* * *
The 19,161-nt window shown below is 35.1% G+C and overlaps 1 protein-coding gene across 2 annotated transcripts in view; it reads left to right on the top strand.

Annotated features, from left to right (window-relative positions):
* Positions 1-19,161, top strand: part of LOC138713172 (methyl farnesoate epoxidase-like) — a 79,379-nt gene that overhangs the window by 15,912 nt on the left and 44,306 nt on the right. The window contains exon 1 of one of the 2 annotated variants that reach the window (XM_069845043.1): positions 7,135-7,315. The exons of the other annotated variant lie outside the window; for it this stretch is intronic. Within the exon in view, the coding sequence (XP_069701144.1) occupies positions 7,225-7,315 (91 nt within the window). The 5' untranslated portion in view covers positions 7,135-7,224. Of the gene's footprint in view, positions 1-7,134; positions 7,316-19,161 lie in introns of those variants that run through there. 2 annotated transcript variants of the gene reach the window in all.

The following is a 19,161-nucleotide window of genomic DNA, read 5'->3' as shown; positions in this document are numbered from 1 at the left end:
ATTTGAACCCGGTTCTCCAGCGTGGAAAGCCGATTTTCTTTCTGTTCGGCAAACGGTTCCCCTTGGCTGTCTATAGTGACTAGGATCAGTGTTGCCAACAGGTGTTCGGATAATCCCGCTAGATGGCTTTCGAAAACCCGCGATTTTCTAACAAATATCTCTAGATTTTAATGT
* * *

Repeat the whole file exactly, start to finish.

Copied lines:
The 19,161-nt window shown below is 35.1% G+C and overlaps 1 protein-coding gene across 2 annotated transcripts in view; it reads left to right on the top strand.

Annotated features, from left to right (window-relative positions):
* Positions 1-19,161, top strand: part of LOC138713172 (methyl farnesoate epoxidase-like) — a 79,379-nt gene that overhangs the window by 15,912 nt on the left and 44,306 nt on the right. The window contains exon 1 of one of the 2 annotated variants that reach the window (XM_069845043.1): positions 7,135-7,315. The exons of the other annotated variant lie outside the window; for it this stretch is intronic. Within the exon in view, the coding sequence (XP_069701144.1) occupies positions 7,225-7,315 (91 nt within the window). The 5' untranslated portion in view covers positions 7,135-7,224. Of the gene's footprint in view, positions 1-7,134; positions 7,316-19,161 lie in introns of those variants that run through there. 2 annotated transcript variants of the gene reach the window in all.

The following is a 19,161-nucleotide window of genomic DNA, read 5'->3' as shown; positions in this document are numbered from 1 at the left end:
ATTTGAACCCGGTTCTCCAGCGTGGAAAGCCGATTTTCTTTCTGTTCGGCAAACGGTTCCCCTTGGCTGTCTATAGTGACTAGGATCAGTGTTGCCAACAGGTGTTCGGATAATCCCGCTAGATGGCTTTCGAAAACCCGCGATTTTCTAACAAATATCTCTAGATTTTAATGT